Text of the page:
In 2014 the Mama Africa group purchased the land, which enabled MUCCO to build the shade structure. The shade structure allows them to keep on teaching when the weather turns wet. But it does not block the noise from one classroom to another.
The four primary classrooms building (Completed 2019)
The initial goal was to build a four-room schoolhouse with blackboards and desks for the students. MUCCO decided to build the school as they received the funds.
In 2016 a tourist helped MUCCO buy six acres to build a permanent structure and fields for the school. The land is about 600 meters from the original location. Later in 2016, another tourist gave MUCCO enough money to create plans for the school and then build the foundations of the school. MUCCO projected it would be anywhere from five to ten years to raise funds to build the first permanent building.
In October 2018, Mubaku Educational Foundation (MEF) began raising funds to complete the entire structure. MUCCO used local labor and materials to help the Village of Mubaku as a side benefit. The four-classroom building was completed in August 2018. On September 8, 2019, the new building was dedicated.
The three nursery classrooms and Women’s Empowerment Center building (Finished July 2021)
The next goal of the school was to build three nursery-age classrooms and a Women’s Empowerment Center. The Women’s Empowerment Center is where women from the village will be able to make and sell crafts to help support the school and their families and learn to read and write, while their children attend the Nursery School.
This new building will be named in honor of Nancy Wright, a long-time supporter of the school. Nancy passed away shortly after attending the Primary School Classroom Building’s dedication on September 8, 2019. The people of Mubaku village have requested that the new building be named in her honor. Read more about Nancy’s contribution to Mubaku in our November 2019 Mubaku Educational Foundation Newsletter #2.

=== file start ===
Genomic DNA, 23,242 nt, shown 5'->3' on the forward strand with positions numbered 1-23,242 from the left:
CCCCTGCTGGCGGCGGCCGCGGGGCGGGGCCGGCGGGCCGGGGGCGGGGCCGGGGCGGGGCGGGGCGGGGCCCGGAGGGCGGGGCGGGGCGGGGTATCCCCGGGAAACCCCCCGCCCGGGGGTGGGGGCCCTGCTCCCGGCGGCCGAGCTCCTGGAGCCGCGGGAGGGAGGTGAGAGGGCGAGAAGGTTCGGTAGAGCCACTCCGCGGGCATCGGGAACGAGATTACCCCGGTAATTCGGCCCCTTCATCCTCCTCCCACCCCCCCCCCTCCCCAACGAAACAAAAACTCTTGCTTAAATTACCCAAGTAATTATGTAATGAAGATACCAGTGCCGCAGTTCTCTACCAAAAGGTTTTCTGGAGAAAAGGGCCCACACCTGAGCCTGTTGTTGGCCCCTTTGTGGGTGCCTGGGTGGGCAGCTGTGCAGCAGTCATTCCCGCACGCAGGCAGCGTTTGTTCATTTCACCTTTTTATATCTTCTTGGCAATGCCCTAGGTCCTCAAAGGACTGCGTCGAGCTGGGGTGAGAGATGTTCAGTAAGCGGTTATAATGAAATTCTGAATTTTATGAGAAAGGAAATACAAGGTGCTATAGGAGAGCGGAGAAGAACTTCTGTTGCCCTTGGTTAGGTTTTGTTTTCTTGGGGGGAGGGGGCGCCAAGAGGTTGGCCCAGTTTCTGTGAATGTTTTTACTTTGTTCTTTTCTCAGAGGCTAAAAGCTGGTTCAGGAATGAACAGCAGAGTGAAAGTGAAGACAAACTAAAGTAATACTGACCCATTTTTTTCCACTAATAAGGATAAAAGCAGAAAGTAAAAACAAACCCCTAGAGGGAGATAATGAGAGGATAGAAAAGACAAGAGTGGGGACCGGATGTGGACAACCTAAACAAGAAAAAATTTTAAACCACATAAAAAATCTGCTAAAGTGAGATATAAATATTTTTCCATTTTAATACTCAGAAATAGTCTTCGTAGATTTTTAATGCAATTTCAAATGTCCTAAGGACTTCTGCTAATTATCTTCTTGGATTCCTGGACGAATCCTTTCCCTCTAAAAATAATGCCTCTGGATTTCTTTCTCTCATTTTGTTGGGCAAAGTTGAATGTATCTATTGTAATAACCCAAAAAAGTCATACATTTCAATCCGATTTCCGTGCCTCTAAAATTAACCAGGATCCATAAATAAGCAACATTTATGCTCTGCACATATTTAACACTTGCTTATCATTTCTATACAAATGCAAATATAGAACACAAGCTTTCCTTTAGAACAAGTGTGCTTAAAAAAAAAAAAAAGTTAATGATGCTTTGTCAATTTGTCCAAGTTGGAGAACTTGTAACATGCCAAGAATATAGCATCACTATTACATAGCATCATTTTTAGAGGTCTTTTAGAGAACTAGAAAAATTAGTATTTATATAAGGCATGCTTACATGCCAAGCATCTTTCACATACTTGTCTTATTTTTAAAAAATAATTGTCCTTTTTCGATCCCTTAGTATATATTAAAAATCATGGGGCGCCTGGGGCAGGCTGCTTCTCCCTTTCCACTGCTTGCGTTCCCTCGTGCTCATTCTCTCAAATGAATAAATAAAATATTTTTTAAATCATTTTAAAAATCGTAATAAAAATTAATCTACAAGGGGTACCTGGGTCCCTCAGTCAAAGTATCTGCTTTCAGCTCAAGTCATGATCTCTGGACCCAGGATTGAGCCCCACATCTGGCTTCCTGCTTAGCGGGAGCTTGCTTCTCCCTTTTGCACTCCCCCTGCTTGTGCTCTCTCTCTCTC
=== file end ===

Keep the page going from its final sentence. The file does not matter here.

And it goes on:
Some of the Costs of Running Bright Future Nursery and Primary School
A roll of fabric to make uniforms goes for 380,000 UGX, roughly $100 USD. A roll makes s42 dresses + 22 pairs of boy’s pants. However, since the village did not own any sewing machines, the sewing was done elsewhere. With the completion of the Women’s Empowerment Center, foot-powered sewing machines ($208Each) were purchased as part of setting up the Women’s Empowerment Center. Now local women are paid to make the uniforms.
We feed every child every day. To feed 115 children, it takes 6 kg (13 1/3 lbs) of maize (corn) flour. That costs about 18,000 UGX , roughly $5 USD per day.
The cost to sponsor a child for a year is $50 USD. Currently, 93 of our 205 students are sponsored.
2022 School Schedule
This is the schedule for 2022
|Term one||6th Feb. 2023||5th May 2023|
|Term Two.||29th May 2023||25th Aug 2023|
|Term Three||11th Sept 2023||1st, Dec 2023|
Our Enrollment in February 2020, before the shutdown
(We’ll update these numbers in Feb 2023. Numbers are still fluid because of the shutdown)